By far the largest expenses are the rental of Newbury showground, tenting and benching: this costs a fraction over £11.60 for each dog entered – almost half the entry fee for dogs being shown in classes with tickets.   Rubbish and waste disposal is almost exactly £1 pound for each dog entered as is the cost of ground preparation and repair which we have to pay on top of the rental.  Catering for judges and stewards and hotel and judges expenses account for a further £2.45 while security, which includes management of the caravan site, is 75p per dog.  Printing and postage is another major expense.  Southern Counties, like most other shows, only sends hardcopy schedules to those who entered the previous year using a hardcopy entry form but this is still over 2000 and although most schedules are distributed at dog shows by the canine press as a service to exhibitors, we still send many by post which is becoming increasingly expensive.  The total is £2.50 per dog!

Do you want to sit down at the show?  We spend £1,500 hiring tables and chairs and your stewards cost you 37p for every dog entered (excellent value for money in my view).  Other expenses include public address and radios, fire extinguishers, first aid cover, veterinary cover, advertising, insurance, rosettes (£1,500 in 2015) and the repair and maintenance of stewards boxes, signs and other bits and pieces required for judges hospitality and insurance all of which brings us very close to the £24 for each dog that your entry, trade stand and caravan fees make available.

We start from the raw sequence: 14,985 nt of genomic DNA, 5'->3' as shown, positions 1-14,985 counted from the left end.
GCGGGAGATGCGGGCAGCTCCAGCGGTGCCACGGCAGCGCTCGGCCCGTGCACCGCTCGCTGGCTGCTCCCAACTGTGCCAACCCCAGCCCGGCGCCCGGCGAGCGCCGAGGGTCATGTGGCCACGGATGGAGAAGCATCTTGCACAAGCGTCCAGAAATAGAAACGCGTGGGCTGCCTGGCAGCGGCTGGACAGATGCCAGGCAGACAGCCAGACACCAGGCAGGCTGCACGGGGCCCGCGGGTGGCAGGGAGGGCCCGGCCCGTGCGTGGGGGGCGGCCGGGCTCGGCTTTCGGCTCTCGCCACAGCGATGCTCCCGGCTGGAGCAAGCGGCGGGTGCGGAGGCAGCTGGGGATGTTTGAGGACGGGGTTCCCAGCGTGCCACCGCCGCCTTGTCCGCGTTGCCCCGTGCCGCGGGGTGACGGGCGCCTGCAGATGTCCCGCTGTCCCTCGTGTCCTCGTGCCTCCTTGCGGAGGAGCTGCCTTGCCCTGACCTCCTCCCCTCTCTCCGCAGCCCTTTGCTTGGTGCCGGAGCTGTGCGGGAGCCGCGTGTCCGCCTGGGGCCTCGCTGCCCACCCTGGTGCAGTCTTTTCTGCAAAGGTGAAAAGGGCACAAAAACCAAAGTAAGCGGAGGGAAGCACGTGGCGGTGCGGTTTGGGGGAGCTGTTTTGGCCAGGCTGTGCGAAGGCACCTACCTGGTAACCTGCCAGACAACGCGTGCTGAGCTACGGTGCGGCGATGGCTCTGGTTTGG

Keeping costs down

In September Southern Counties committee, like every championship and general show committee in the country at some time, will be sitting down to see whether we overspent on any area or in other ways can save money to enable us to keep entry fees as low as possible commensurate with running a show which is attractive to you as an exhibitor both in the quality of the judges we select and the services we provide.

In 2016 we saved a significant sum by changing our refuse contractors but we know that most of our other costs will be rising by 2 or 3% and although we made a small profit in 2015, is too close to the breakeven point for comfort and I know our Treasurer will be suggesting an increase in entry fees although this will be subject to a spirited challenge from the rest of the committee who will be fighting your corner.  They will argue that if we can keep our entry fees low we will increase the number of dogs entered which will consequently enable us to stay in the black.  Our Treasurer will argue that we cannot afford to take that risk and that the entry fee for most people, is only a very small fraction of the total expenses of attending a show when you take into account travel and other associated costs.  The committee will then argue that fuel prices remain low compared to a few years ago and that you, the exhibitor, only see the ‘headline figure’ when comparing us with other shows.

As Chairman I will argue that exhibitors are thoughtful and intelligent and that they are prepared to pay for a good, fair judge at a show which is a pleasurable experience and that these factors are more important than the entry fee.  We will eventually settle on a figure which we hope will be within the parameters of our direct competition in 2017 and that our judging panel will attract enough dogs at that fee to keep our heads above water.

That’s what it’s all about folks: quality, value and service – getting the balance right and you are likely to be successful.  Getting it wrong means long queues of complaint at the secretary’s office.  Believe me, no championship show wants that.